The collaboration of the MCA and the MIC in these policies weakened their hold on the Chinese and Indian electorates. At the same time, the effects of the government's affirmative action policies of the 1950s and 1960s had been to create a discontented class of educated but underemployed Malays. This was a dangerous combination and led to the formation of a new party, the Malaysian People's Movement (Gerakan Rakyat Malaysia) in 1968. Gerakan was a deliberately non-communal party, bringing in Malay trade unionists and intellectuals as well as Chinese and Indian leaders. At the same time, an Islamist party, the Islamic Party of Malaysia (PAS) and a Democratic socialist party, the Democratic Action Party (DAP), gained increasing support, at the expense of UMNO and the MCA respectively.[34]

Following the end of the Malayan Emergency in 1960, the predominantly ethnic Chinese Malayan National Liberation Army, the armed wing of the Malayan Communist Party, had retreated to the Malaysian-Thailand border where it had regrouped and retrained for future offensives against the Malaysian government. The insurgency officially began when the MCP ambushed security forces in Kroh–Betong, in the northern part of Peninsular Malaysia, on 17 June 1968. Instead of declaring a "state of emergency" as the British had done previously, the Malaysian government responded to the insurgency by introducing several policy initiatives including the Security and Development Program (KESBAN), Rukun Tetangga (Neighbourhood Watch), and the RELA Corps (People's Volunteer Group).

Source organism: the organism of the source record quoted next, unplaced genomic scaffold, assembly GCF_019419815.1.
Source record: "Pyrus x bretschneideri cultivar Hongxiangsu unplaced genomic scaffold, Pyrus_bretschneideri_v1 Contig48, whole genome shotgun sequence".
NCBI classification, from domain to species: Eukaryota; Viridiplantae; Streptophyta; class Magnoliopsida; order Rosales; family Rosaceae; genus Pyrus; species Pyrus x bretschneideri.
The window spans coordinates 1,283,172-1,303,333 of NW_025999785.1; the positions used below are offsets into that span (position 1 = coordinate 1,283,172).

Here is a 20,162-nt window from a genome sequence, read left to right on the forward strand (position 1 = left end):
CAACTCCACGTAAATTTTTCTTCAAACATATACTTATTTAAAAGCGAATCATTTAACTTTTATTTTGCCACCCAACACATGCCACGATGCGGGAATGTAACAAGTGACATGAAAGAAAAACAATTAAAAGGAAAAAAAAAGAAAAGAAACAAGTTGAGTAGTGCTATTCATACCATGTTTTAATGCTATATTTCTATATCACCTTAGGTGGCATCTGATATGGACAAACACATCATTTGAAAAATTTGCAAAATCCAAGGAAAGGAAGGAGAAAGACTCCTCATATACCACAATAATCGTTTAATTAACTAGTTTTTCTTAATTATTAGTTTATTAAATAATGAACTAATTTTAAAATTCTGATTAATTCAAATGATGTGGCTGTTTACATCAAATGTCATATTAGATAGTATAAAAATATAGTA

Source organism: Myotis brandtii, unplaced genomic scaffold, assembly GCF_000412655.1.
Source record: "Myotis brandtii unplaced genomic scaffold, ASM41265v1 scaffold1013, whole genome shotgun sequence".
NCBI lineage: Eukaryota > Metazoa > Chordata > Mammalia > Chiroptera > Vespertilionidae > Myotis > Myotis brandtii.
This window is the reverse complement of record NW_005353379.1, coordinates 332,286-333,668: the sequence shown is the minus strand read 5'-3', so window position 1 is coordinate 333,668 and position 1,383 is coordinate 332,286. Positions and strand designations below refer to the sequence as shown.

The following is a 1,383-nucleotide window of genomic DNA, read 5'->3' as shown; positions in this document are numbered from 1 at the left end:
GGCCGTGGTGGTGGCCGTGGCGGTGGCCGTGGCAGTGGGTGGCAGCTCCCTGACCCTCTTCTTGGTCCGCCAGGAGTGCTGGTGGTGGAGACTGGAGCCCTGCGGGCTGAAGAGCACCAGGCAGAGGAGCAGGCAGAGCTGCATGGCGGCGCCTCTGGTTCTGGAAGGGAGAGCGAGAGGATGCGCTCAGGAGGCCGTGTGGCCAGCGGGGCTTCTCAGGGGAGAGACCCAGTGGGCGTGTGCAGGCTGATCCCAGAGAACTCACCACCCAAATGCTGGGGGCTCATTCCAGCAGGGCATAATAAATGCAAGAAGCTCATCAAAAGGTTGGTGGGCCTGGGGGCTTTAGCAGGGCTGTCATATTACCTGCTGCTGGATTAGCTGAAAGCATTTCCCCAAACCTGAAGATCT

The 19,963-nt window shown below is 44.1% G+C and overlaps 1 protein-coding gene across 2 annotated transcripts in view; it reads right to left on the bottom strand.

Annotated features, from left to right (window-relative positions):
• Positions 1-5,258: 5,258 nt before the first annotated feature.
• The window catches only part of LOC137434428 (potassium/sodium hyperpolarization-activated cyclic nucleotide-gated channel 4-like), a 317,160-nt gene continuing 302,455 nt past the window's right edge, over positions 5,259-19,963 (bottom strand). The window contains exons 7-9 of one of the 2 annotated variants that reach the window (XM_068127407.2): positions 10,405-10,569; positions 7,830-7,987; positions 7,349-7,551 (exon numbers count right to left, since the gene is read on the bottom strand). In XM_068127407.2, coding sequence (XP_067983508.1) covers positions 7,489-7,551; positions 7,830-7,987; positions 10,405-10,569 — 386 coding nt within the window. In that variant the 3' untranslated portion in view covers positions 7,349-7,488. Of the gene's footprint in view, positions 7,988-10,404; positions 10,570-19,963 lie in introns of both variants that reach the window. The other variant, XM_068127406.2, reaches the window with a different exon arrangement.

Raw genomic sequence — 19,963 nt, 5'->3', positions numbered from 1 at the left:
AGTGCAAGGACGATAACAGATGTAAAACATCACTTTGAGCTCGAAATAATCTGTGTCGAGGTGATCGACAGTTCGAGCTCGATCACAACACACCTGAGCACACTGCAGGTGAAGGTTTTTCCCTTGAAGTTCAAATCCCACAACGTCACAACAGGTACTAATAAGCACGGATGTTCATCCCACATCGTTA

At the May 1969 federal elections, the UMNO-MCA-MIC Alliance polled only 48% of the vote, although it retained a majority in the legislature. The MCA lost most of the Chinese-majority seats to Gerakan or DAP candidates. The victorious opposition celebrated by holding a motorcade on the main streets of Kuala Lumpur with supporters holding up brooms as a signal of its intention to make sweeping changes. Fear of what the changes might mean for them (as much of the country's businesses were Chinese-owned), a Malay backlash resulted, leading rapidly to riots and inter-communal violence in which about 6,000 Chinese homes and businesses were burned and at least 184 people were killed, although Western diplomatic sources at the time suggested a toll of close to 600, with most of the victims are Chinese.[196][197] The government declared a state of emergency, and a National Operations Council, headed by Deputy Prime Minister Tun Abdul Razak, took power from the government of Tunku Abdul Rahman, who, in September 1970, was forced to retire in favour of Abdul Razak. It consisted of nine members, mostly Malay, and wielded full political and military power.[34]